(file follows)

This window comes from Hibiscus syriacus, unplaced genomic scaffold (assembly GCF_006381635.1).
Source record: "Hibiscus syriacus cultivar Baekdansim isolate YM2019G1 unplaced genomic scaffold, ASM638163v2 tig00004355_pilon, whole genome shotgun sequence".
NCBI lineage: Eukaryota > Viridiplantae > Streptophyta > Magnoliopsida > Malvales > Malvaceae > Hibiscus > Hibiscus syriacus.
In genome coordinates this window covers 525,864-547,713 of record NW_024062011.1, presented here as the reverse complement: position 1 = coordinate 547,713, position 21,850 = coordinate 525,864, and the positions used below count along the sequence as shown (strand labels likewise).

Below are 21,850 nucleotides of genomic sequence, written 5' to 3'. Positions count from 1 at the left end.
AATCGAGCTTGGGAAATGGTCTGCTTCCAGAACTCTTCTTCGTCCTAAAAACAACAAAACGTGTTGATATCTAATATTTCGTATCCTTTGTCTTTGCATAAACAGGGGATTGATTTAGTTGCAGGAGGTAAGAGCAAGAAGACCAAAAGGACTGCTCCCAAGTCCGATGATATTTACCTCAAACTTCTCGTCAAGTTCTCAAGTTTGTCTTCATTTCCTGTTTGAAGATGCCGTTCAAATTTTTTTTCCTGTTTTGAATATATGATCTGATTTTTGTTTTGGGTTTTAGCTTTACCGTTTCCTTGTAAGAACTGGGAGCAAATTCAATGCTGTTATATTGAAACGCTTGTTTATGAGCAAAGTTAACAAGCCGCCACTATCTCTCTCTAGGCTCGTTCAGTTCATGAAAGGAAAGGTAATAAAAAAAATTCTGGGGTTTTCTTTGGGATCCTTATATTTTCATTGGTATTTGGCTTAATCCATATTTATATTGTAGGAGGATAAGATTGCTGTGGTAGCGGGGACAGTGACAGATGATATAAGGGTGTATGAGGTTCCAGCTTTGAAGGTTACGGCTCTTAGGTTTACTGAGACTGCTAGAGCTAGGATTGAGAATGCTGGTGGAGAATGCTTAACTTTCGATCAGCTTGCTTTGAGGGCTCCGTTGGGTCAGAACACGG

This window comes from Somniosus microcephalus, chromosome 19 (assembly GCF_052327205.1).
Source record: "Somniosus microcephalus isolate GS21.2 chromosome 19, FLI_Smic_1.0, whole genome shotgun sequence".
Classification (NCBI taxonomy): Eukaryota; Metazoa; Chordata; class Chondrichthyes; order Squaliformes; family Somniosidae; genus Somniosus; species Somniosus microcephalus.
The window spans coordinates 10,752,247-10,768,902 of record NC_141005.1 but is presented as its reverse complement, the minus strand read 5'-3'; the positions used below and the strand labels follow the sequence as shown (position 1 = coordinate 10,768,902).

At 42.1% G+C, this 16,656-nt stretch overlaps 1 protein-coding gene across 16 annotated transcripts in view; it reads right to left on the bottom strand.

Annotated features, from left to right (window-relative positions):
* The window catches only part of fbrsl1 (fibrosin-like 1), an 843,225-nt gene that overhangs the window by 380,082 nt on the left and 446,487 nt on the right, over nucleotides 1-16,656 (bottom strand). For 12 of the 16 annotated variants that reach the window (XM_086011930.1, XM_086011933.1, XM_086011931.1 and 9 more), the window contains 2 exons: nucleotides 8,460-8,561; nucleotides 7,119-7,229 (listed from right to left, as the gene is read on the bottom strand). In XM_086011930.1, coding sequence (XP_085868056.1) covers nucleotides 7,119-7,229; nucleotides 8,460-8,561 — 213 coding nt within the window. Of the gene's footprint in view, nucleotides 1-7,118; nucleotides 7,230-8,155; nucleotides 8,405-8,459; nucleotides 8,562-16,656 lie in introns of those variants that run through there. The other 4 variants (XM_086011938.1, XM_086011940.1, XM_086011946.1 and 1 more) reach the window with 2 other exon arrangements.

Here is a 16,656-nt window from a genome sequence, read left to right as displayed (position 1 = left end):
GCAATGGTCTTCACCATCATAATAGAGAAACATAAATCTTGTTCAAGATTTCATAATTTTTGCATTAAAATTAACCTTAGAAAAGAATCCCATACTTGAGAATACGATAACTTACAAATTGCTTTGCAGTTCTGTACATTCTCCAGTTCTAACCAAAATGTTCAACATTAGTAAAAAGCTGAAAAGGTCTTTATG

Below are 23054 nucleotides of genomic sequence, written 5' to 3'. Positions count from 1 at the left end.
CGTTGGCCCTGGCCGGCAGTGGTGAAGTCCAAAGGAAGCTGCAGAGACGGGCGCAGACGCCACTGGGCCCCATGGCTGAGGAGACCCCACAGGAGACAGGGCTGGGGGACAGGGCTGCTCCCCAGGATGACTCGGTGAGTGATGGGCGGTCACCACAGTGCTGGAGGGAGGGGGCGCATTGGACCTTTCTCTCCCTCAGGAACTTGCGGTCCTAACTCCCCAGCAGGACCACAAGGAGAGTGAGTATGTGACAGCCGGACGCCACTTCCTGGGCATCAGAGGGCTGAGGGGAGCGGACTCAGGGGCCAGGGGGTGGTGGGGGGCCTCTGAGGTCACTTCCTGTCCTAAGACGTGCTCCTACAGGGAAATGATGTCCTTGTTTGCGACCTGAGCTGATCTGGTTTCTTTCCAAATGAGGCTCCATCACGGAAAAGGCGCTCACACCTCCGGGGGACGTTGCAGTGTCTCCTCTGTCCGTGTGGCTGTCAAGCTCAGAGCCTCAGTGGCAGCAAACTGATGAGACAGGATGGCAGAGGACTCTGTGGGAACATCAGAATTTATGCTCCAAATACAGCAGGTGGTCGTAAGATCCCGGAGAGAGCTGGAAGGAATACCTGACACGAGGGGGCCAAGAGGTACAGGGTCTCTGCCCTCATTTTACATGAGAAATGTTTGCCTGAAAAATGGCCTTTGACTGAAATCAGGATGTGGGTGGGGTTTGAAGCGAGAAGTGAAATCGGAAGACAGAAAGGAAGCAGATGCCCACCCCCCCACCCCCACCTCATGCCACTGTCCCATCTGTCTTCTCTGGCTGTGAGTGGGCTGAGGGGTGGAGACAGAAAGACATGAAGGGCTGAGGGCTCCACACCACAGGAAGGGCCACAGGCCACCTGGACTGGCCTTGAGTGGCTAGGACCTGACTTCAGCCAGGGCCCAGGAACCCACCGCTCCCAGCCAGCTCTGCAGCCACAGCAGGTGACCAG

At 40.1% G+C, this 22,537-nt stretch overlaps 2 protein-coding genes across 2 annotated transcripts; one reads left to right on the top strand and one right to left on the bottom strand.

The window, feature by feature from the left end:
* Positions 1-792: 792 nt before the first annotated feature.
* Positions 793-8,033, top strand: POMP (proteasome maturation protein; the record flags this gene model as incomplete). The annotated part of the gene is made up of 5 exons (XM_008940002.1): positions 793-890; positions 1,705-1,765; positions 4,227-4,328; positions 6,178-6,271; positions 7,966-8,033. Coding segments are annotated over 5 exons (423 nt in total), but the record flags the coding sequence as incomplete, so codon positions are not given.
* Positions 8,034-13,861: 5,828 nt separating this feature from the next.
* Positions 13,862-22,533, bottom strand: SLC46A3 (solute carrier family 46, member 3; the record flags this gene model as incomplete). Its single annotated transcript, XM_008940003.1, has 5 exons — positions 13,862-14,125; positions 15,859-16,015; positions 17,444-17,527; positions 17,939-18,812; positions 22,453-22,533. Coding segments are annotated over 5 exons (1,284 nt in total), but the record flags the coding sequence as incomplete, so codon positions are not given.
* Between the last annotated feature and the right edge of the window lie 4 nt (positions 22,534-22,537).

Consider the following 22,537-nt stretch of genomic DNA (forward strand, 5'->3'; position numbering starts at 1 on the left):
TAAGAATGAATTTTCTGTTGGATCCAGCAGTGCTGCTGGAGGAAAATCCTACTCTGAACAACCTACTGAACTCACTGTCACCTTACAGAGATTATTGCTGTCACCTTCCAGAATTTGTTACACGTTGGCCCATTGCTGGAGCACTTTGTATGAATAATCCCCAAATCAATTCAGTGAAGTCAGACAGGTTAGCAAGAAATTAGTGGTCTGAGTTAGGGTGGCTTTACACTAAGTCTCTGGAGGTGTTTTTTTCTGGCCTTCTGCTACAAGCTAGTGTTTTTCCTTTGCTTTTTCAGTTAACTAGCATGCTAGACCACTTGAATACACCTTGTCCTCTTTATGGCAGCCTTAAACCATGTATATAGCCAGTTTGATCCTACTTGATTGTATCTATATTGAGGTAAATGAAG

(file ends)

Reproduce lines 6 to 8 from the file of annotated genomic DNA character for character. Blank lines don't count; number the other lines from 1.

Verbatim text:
AATCGAGCTTGGGAAATGGTCTGCTTCCAGAACTCTTCTTCGTCCTAAAAACAACAAAACGTGTTGATATCTAATATTTCGTATCCTTTGTCTTTGCATAAACAGGGGATTGATTTAGTTGCAGGAGGTAAGAGCAAGAAGACCAAAAGGACTGCTCCCAAGTCCGATGATATTTACCTCAAACTTCTCGTCAAGTTCTCAAGTTTGTCTTCATTTCCTGTTTGAAGATGCCGTTCAAATTTTTTTTCCTGTTTTGAATATATGATCTGATTTTTGTTTTGGGTTTTAGCTTTACCGTTTCCTTGTAAGAACTGGGAGCAAATTCAATGCTGTTATATTGAAACGCTTGTTTATGAGCAAAGTTAACAAGCCGCCACTATCTCTCTCTAGGCTCGTTCAGTTCATGAAAGGAAAGGTAATAAAAAAAATTCTGGGGTTTTCTTTGGGATCCTTATATTTTCATTGGTATTTGGCTTAATCCATATTTATATTGTAGGAGGATAAGATTGCTGTGGTAGCGGGGACAGTGACAGATGATATAAGGGTGTATGAGGTTCCAGCTTTGAAGGTTACGGCTCTTAGGTTTACTGAGACTGCTAGAGCTAGGATTGAGAATGCTGGTGGAGAATGCTTAACTTTCGATCAGCTTGCTTTGAGGGCTCCGTTGGGTCAGAACACGG

This window comes from Somniosus microcephalus, chromosome 19 (assembly GCF_052327205.1).
Source record: "Somniosus microcephalus isolate GS21.2 chromosome 19, FLI_Smic_1.0, whole genome shotgun sequence".